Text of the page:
Head injuries and children
Children will sometimes suffer head injuries. But how can you know whether they're serious or not?
Children are naturally active. While they are still learning how to keep themselves safe when moving around, falls, bumps and impact injuries are inevitable. But they can also cause serious injury.
We are aware of several recent instances where children showed signs of concussion hours after head bumps occurred at an education and care service. While seeming fine at the time, they were later taken to hospital and diagnosed with concussion.
Head bumps always need to be taken seriously, even if they seem mild. Concussion is a brain injury caused by physical trauma to the head. You don’t have to lose consciousness to get concussion. The symptoms can vary dramatically and can also be delayed.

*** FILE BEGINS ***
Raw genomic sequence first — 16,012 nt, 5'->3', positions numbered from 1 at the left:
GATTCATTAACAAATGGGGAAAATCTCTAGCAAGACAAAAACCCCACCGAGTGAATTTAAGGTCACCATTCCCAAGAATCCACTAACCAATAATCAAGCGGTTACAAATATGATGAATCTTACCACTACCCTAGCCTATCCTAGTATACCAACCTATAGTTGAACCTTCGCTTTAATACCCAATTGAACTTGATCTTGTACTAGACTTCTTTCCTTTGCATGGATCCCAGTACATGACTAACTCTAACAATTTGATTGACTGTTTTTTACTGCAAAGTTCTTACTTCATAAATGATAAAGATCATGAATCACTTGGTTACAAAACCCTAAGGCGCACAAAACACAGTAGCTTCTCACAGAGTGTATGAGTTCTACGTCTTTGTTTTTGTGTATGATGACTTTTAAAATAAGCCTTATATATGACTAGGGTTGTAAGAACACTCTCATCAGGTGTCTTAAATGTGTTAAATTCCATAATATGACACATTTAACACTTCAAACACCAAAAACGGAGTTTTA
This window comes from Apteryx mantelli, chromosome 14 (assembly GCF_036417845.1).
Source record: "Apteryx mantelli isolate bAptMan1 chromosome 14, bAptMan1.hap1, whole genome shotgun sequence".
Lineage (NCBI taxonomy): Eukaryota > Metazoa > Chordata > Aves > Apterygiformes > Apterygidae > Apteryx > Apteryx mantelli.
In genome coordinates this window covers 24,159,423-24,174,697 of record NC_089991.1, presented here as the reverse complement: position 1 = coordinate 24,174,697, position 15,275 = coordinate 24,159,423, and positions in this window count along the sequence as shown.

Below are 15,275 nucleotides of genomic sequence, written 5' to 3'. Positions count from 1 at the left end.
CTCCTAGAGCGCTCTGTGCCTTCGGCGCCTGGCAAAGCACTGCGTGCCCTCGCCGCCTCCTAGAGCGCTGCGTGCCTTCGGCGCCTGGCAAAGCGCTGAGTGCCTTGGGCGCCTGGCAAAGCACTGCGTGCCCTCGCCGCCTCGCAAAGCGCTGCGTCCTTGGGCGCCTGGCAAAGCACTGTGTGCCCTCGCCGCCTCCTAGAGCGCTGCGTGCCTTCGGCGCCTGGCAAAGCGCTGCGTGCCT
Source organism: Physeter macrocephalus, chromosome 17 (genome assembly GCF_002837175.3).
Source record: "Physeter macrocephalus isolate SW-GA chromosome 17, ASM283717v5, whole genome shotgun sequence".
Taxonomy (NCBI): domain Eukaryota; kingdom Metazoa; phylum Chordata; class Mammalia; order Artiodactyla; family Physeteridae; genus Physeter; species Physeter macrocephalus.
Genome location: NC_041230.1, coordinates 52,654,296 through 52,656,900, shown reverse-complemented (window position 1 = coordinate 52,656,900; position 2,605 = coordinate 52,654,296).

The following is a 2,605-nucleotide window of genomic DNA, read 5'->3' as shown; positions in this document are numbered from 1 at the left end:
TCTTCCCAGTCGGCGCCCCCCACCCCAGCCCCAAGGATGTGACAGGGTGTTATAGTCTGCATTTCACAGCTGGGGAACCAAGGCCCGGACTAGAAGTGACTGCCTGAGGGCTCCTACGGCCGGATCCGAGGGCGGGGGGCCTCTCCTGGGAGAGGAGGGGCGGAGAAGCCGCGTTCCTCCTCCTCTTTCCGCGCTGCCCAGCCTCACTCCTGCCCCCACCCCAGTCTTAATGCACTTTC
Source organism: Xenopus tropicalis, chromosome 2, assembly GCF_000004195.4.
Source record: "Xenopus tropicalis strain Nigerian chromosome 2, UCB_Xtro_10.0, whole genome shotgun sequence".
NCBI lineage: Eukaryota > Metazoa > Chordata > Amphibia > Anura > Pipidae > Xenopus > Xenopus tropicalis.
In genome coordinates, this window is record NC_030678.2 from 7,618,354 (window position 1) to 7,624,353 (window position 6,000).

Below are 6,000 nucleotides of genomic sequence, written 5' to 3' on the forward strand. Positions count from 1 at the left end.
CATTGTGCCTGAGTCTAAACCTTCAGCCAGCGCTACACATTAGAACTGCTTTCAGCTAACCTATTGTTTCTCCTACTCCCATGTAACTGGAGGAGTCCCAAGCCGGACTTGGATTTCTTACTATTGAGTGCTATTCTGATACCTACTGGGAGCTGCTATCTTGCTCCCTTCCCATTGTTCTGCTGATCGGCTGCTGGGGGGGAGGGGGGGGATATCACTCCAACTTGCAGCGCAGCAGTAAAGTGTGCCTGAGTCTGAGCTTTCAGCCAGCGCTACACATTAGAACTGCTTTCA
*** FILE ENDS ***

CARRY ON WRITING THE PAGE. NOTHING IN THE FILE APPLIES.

Not all incidents are seen by an educator, which can make it hard for educators to establish the extent of a head injury. Consider seeking medical advice if unsure.
Informing parents is essential, even if the injury appears mild and/or the child seems fine afterwards.
All education and care services are required to have incident, injury, trauma and illness procedures. It’s recommended to include steps to take if a child suffers a head injury.
What you should know about head bumps:
- The symptoms of concussion can vary dramatically and also be delayed.
- Seek medical advice if you’re not sure about the seriousness of an injury.
- Always inform parents so they can monitor the child in case concussion occurs later.
- Consider including head injuries in your service incident, injury, trauma and illness policy/procedure.